These are the things I read this week that diverted me the most. Do it, people. Click.
The other big Nature story of the week (what speed of light?) – Australian Aboriginal genome suggests multiple waves of human migration into Asia.
Sensitive account of the prosecution of Italian scientists for bungling their pre-earthquake PR.
Retraction Watch collates the news about the ‘Partial retraction’ of the Science paper linking chronic fatigue syndrome to xenotropic murine leukemia-related virus.
It has not escaped the Boston Globe’s attention that in the Biology of Ageing wars, the Sirtuin camp is under fire. They gave David Sinclair the last ad hominem though:
“This group of researchers makes a living out of putting out these negative papers,’’ he said, “and it’s not the first time they’ve done this and overreached with their conclusions.’’
Book review at the Atlantic – The nocebo effect is invoked to explain the mysterious ‘nocturnal death syndrome’ of American Hmong immigrants.
I’ve got a thing for stories about squid. So how could I resist an Ed Yong piece called Indiscriminate squid just implanting everyone with sperm?
Using viruses to trace neural connections at Big Think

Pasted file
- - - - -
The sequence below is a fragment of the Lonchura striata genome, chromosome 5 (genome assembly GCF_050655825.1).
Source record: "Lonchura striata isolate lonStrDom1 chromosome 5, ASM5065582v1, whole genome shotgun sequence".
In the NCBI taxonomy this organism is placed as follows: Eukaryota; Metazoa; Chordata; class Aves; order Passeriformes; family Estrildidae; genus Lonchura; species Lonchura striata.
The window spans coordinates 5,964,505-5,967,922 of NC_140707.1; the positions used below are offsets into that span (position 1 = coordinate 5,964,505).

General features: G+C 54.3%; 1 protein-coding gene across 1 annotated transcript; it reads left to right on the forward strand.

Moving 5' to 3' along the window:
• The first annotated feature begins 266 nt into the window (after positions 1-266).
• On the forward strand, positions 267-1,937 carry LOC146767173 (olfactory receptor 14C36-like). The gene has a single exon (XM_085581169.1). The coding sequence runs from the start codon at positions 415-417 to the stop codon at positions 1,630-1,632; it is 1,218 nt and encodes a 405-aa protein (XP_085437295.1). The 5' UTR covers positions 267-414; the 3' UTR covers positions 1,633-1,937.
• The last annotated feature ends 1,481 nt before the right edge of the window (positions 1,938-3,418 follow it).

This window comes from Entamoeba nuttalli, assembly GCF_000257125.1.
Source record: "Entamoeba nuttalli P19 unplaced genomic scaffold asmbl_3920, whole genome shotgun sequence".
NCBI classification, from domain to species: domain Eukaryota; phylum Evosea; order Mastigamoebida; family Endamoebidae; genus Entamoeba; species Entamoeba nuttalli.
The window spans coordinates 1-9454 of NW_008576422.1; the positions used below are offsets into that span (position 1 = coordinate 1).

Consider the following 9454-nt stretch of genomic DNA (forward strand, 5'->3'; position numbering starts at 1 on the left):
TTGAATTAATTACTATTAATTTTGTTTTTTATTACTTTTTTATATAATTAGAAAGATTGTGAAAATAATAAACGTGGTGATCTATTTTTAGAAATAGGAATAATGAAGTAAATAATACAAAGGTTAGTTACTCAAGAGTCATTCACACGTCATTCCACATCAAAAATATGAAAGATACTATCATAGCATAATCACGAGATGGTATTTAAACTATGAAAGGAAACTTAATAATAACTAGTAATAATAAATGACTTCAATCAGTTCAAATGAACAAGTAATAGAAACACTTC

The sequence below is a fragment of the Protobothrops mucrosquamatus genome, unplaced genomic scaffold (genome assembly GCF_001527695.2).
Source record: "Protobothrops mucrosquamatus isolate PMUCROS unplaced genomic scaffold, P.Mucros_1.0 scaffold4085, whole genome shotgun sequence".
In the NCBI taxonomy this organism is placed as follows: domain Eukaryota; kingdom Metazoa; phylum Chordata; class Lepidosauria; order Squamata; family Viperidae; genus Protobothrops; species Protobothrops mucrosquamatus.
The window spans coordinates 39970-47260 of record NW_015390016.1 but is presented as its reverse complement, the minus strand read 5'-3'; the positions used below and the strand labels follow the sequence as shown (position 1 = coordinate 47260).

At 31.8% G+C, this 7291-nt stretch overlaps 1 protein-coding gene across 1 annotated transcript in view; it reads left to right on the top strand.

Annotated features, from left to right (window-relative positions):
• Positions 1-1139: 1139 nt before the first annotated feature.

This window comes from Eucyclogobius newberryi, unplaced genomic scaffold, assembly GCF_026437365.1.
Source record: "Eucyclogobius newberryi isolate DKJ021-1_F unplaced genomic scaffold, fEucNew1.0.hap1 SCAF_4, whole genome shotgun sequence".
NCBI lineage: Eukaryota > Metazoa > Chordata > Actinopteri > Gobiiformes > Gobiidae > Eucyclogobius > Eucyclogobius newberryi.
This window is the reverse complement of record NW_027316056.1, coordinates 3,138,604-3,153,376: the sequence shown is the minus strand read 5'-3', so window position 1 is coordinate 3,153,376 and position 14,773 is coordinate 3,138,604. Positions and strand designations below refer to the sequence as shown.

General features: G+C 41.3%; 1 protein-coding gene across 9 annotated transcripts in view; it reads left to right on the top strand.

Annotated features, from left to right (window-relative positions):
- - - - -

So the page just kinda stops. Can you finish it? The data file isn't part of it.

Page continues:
Ice-age antibiotic resistance at Lab Rat
Margot at Hypatian Axis shows us green-glowing-cute-and-cuddly critters and explains the origins of that workhorse of science, green flourescent protein (GFP).
Anti-microbial peptides from the genomes of the wallaby and platypus might help fight multi-drug resistant bugs (go the non-eutherians!)
Plant miRNAs could regulate animals that eat them (go plantae!)
Not-science or not-really science:
A post at David Kroll’s PLoS blog about fact-checking with sources for science and technical stories unleased a veritable storm of advice and opinions from high-flying science journalists and writers.
At Brain Pickings: Illustrations of Craigslist Missed Connections. You know, ones like:
‘If the young lady wearing the pink dress, spotted fur cape and muff, had light hair, light complexion and blue eyes, who was in company with a lady dressed in black, that I passed about 5 o’clock on Friday evening in South Seventh Street, between First and Second, Williamsburg, L.I., will address a line to Waldo, Williamsburg Post Office, she will make the acquaintance of a fine young man.’